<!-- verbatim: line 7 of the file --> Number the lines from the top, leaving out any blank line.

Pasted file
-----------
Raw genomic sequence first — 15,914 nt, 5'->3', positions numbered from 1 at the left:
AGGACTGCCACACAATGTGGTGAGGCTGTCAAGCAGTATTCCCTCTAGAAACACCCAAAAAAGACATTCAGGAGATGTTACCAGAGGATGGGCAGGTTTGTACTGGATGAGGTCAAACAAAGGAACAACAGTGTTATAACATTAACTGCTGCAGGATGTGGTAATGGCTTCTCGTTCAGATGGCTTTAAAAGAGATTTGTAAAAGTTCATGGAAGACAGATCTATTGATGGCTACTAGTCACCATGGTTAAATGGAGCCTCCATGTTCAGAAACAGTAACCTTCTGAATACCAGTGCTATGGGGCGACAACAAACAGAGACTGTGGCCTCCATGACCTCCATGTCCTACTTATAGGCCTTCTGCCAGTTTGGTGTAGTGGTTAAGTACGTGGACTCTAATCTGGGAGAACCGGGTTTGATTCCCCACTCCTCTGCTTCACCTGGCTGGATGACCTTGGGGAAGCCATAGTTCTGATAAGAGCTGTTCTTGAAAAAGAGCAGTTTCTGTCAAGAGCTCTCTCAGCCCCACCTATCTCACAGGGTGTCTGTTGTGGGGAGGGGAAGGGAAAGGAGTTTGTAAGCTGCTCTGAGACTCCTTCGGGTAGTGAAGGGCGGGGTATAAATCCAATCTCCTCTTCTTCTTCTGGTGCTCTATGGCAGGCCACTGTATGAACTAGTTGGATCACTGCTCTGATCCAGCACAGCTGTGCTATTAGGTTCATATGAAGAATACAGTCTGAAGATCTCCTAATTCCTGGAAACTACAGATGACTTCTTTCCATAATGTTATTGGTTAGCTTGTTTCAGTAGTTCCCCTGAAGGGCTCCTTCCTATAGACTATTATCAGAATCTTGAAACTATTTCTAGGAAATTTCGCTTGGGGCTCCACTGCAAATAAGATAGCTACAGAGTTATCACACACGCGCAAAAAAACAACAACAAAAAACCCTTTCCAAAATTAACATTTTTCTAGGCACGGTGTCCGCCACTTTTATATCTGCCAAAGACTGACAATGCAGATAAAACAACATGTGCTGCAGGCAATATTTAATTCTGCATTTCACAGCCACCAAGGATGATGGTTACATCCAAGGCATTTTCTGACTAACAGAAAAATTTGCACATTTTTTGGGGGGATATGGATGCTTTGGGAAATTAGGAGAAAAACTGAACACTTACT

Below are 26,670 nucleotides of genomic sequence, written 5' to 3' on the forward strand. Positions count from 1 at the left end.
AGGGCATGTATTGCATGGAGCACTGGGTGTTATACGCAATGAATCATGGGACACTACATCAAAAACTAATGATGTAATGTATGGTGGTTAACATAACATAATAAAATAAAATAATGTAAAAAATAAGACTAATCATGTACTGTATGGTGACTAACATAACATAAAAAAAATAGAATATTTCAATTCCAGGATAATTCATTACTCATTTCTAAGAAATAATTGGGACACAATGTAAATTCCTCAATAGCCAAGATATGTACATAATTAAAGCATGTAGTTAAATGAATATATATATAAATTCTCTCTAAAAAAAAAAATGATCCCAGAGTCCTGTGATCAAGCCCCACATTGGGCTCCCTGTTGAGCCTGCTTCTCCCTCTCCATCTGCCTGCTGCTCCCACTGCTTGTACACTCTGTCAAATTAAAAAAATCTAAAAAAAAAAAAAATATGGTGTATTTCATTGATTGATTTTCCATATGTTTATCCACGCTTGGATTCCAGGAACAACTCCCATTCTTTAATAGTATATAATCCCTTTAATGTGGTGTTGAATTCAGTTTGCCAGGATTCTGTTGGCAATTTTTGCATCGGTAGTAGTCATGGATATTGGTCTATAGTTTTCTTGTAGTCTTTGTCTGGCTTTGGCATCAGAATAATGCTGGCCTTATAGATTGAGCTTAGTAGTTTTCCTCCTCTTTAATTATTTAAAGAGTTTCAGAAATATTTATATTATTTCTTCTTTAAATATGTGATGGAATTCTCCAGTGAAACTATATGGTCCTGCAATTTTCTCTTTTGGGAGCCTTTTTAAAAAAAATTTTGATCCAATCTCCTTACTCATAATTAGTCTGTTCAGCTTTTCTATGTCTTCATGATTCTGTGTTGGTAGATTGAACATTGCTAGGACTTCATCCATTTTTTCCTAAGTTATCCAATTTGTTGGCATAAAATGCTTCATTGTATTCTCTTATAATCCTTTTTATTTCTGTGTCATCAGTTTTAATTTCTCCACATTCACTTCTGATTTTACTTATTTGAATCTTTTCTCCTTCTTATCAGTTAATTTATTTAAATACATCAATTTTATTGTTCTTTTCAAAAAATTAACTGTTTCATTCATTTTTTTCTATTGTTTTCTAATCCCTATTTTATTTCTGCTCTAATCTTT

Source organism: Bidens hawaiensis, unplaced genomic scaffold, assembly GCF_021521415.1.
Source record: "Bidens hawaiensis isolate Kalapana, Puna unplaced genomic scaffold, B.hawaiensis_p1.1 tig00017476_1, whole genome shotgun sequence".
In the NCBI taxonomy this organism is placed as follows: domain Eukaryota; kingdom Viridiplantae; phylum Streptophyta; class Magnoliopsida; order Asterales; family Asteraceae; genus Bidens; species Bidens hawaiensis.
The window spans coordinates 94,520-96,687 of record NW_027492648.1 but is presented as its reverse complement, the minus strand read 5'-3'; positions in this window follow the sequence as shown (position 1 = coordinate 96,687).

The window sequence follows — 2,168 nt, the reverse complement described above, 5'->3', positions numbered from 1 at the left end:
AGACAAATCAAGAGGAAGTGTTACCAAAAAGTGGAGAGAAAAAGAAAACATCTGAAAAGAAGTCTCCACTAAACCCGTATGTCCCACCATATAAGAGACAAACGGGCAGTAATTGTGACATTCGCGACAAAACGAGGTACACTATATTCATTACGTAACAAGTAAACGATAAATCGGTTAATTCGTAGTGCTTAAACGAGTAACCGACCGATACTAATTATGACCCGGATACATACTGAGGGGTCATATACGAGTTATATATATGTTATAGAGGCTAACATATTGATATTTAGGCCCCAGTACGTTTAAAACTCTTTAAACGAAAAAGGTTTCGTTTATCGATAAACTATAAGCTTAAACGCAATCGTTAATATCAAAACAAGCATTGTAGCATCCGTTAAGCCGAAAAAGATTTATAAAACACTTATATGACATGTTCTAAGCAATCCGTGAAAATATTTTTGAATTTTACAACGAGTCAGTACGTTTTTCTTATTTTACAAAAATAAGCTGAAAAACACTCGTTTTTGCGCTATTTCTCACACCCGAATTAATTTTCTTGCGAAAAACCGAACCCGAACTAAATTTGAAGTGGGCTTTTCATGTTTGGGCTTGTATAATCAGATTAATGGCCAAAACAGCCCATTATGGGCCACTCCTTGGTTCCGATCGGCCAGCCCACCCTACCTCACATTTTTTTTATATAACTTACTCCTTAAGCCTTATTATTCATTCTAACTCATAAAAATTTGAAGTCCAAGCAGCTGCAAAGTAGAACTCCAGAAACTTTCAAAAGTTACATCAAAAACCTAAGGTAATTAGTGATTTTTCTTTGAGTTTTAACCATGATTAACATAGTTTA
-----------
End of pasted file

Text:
In the NCBI taxonomy this organism is placed as follows: domain Eukaryota; kingdom Viridiplantae; phylum Streptophyta; class Magnoliopsida; order Asterales; family Asteraceae; genus Bidens; species Bidens hawaiensis.